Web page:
Many illnesses can be easily treated with access to high-quality, affordable & sustainable medical devices. However, without this equipment, these untreated illnesses can get exponential worse leading to severe health implications. Similarly, many medical devices get donated; however, many times the costs to service and/or fix a broken part in these devices are not financially feasible, leading to an inability to use the machine altogether.
Create affordable and sustainable medical technology for everyone.
- Dedicate resources to conduct real, on-the-ground assessments of the needs of emerging markets to support health, productivity & independence – and then take action.
- Identify the biggest gaps and opportunities in health care where technology can do the most good.
- Design affordable, world-class medical products that work in the toughest circumstances.
- Build global distribution network to ensure their products get to those who need them most.
The costs of researching, designing & launching these medical devices vary greatly based on the device.
For example, Equalize Health was able to design & launch a product, Brilliance Lamp, a high-quality, low-cost phototherapy lamp to treat babies suffering from jaundice and/or brain damage. This lamp costs $400-$500 compared to the previous, traditional phototherapy devices which costs anywhere from $1,500-$10,000.
Problem: Lack of Access to High-Quality, Affordable Medical Devices
Without the right medical equipment, hospitals & clinicians cannot provide adequate treatment to the world’s poorest people.
Problem: Shortage of Frontline Health Workers
On average there are 2 health workers per 1,000 people in Africa, compared to 24 for every 1,000 people in the United States. Health care “systems” in developing countries are chronically under-funded, under-stocked & understaffed.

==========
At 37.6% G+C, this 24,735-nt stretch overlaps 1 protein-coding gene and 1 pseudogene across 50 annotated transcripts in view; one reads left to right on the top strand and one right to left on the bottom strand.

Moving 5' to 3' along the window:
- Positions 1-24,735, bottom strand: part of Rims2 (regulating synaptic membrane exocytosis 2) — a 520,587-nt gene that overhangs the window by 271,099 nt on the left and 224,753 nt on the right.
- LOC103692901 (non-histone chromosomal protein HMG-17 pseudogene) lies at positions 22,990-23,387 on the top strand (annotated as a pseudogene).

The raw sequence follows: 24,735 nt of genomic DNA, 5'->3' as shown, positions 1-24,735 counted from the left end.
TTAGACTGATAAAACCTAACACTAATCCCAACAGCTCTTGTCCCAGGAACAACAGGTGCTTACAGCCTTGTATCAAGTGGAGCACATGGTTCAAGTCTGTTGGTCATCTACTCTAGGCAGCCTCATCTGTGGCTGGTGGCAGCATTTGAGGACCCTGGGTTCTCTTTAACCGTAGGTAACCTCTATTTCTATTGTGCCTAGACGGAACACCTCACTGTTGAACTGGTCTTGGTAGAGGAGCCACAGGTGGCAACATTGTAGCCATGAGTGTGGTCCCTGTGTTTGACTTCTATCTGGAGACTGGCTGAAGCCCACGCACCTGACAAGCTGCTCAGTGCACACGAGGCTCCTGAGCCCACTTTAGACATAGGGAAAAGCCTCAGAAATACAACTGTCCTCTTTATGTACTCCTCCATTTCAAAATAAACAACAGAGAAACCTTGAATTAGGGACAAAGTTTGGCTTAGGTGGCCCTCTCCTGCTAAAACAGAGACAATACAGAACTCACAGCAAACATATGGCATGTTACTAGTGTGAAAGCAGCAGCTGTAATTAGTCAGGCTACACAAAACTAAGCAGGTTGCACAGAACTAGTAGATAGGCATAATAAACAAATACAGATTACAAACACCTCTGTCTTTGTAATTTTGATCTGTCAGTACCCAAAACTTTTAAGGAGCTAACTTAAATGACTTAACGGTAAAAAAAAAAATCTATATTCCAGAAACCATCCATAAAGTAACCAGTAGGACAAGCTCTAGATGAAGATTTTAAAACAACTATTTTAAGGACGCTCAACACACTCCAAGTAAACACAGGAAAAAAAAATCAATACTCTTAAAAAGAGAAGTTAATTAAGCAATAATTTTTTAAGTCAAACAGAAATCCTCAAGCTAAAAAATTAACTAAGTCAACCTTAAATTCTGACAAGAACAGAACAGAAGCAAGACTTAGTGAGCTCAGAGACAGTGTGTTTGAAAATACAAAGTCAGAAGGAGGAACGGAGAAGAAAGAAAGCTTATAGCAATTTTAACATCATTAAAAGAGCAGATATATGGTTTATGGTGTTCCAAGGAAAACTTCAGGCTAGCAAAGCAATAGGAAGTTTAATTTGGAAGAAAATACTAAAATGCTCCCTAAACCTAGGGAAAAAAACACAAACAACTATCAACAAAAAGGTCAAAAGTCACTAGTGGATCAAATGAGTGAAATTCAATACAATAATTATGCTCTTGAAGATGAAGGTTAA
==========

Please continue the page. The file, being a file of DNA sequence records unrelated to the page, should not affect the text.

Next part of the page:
Developing countries lack access to essential health care while the world’s poorest people are the ones who need the most care. More than 24% of the global burden of diseases fall on people living in African countries, while only 3% of the world’s health workers operate with less than 1% of the world’s financial resources. Sub-saharan Africa in particular makes up only 13% of the world’s population, yet suffers an estimated 66% of global maternal deaths, 41% of global stillbirths & 40% of global newborn deaths.
Empowering Community Health Workers (CHWs) to Provide Reliable & Affordable Care.
- Training & educating community health workers to provide affordable & reliable care, along with essential medicines & products.
- Governments need assistance from nonprofits to strengthen and professionalize their community health systems.
- Recruit, train, equip & manage government-recognized networks of local Community Health Workers who go door to door within their neighborhoods, providing health education, diagnoses, medicines & health products.
- Focus training on high-impact areas where CHWs can make the biggest difference at a low-cost, including pregnancy and newborn care, malaria, pneumonia, diarrhea, nutrition, immunization & family planning.
Funding the compensation, basic medicine/supplies & technology infrastructure for these Community Health Workers costs roughly $3.09 per person served per year.
Economic inequality is caused by a multitude of factors for those living in extreme poverty. Lack of access to education, basic health care, inadequate food & reliable shelter — all make it very difficult for the world’s poorest to break out of the cycle of poverty. Similarly, the poor and politically disenfranchised – mostly women and girls, racial and sexual minorities – are particular vulnerable to the effects of conflicts, cultural discrimination & injustice.
- The best way to bring about real change is to implement multifaceted, broad solutions to the root causes/problems and ramifications of poverty.
- These include: long-term health & welness development, emergency & disaster relief, as well as political advocacy for sustainable change.
With low-cost solutions to target the root causes/problems that cause extreme poverty, we can make a signficant improvement to those living on less than $1.90 per day.
Problem: Economic Inequality & Social Injustice
Around 700 million people worldwide live on less than $1.90 a day. Financial security, access to information & job opportunities are the foundation of sustainable economic equality. Spurring economic development by offering resources & training is the best way to help the world’s poorest break the cycle of poverty.